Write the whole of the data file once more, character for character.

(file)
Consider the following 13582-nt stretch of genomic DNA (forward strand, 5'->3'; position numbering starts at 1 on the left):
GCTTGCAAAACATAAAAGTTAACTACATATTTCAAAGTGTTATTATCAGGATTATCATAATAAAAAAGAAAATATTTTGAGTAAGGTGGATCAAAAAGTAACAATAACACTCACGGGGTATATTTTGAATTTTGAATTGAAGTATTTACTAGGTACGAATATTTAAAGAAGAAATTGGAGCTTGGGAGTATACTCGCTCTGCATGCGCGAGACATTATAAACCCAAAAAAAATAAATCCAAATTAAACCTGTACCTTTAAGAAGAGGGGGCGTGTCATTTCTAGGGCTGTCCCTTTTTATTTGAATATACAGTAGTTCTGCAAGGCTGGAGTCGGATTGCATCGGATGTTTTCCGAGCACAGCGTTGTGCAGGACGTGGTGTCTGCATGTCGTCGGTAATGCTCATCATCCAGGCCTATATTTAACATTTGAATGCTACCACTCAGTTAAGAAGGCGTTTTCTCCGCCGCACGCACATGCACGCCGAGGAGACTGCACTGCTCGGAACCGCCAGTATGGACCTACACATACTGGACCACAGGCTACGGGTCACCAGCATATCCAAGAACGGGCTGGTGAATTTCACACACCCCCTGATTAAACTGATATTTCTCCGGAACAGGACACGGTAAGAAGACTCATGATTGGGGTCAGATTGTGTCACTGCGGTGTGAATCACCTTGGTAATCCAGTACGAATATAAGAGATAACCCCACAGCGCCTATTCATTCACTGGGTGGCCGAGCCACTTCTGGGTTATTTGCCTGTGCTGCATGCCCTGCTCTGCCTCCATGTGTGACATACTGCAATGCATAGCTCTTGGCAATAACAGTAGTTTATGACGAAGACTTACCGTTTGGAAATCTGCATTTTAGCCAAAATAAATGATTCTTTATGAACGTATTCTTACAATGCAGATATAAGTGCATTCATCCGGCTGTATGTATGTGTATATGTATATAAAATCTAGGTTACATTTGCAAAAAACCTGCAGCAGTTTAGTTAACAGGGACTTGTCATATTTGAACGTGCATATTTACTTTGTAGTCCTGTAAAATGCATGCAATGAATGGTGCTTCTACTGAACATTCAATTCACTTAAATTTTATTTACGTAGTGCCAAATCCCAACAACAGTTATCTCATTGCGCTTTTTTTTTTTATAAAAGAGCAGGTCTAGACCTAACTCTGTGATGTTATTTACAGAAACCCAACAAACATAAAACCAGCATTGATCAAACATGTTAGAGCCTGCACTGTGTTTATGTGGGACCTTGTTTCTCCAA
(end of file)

Consider the following 13582-nt stretch of genomic DNA (forward strand, 5'->3'; position numbering starts at 1 on the left):
GCTTGCAAAACATAAAAGTTAACTACATATTTCAAAGTGTTATTATCAGGATTATCATAATAAAAAAGAAAATATTTTGAGTAAGGTGGATCAAAAAGTAACAATAACACTCACGGGGTATATTTTGAATTTTGAATTGAAGTATTTACTAGGTACGAATATTTAAAGAAGAAATTGGAGCTTGGGAGTATACTCGCTCTGCATGCGCGAGACATTATAAACCCAAAAAAAATAAATCCAAATTAAACCTGTACCTTTAAGAAGAGGGGGCGTGTCATTTCTAGGGCTGTCCCTTTTTATTTGAATATACAGTAGTTCTGCAAGGCTGGAGTCGGATTGCATCGGATGTTTTCCGAGCACAGCGTTGTGCAGGACGTGGTGTCTGCATGTCGTCGGTAATGCTCATCATCCAGGCCTATATTTAACATTTGAATGCTACCACTCAGTTAAGAAGGCGTTTTCTCCGCCGCACGCACATGCACGCCGAGGAGACTGCACTGCTCGGAACCGCCAGTATGGACCTACACATACTGGACCACAGGCTACGGGTCACCAGCATATCCAAGAACGGGCTGGTGAATTTCACACACCCCCTGATTAAACTGATATTTCTCCGGAACAGGACACGGTAAGAAGACTCATGATTGGGGTCAGATTGTGTCACTGCGGTGTGAATCACCTTGGTAATCCAGTACGAATATAAGAGATAACCCCACAGCGCCTATTCATTCACTGGGTGGCCGAGCCACTTCTGGGTTATTTGCCTGTGCTGCATGCCCTGCTCTGCCTCCATGTGTGACATACTGCAATGCATAGCTCTTGGCAATAACAGTAGTTTATGACGAAGACTTACCGTTTGGAAATCTGCATTTTAGCCAAAATAAATGATTCTTTATGAACGTATTCTTACAATGCAGATATAAGTGCATTCATCCGGCTGTATGTATGTGTATATGTATATAAAATCTAGGTTACATTTGCAAAAAACCTGCAGCAGTTTAGTTAACAGGGACTTGTCATATTTGAACGTGCATATTTACTTTGTAGTCCTGTAAAATGCATGCAATGAATGGTGCTTCTACTGAACATTCAATTCACTTAAATTTTATTTACGTAGTGCCAAATCCCAACAACAGTTATCTCATTGCGCTTTTTTTTTTTATAAAAGAGCAGGTCTAGACCTAACTCTGTGATGTTATTTACAGAAACCCAACAAACATAAAACCAGCATTGATCAAACATGTTAGAGCCTGCACTGTGTTTATGTGGGACCTTGTTTCTCCAA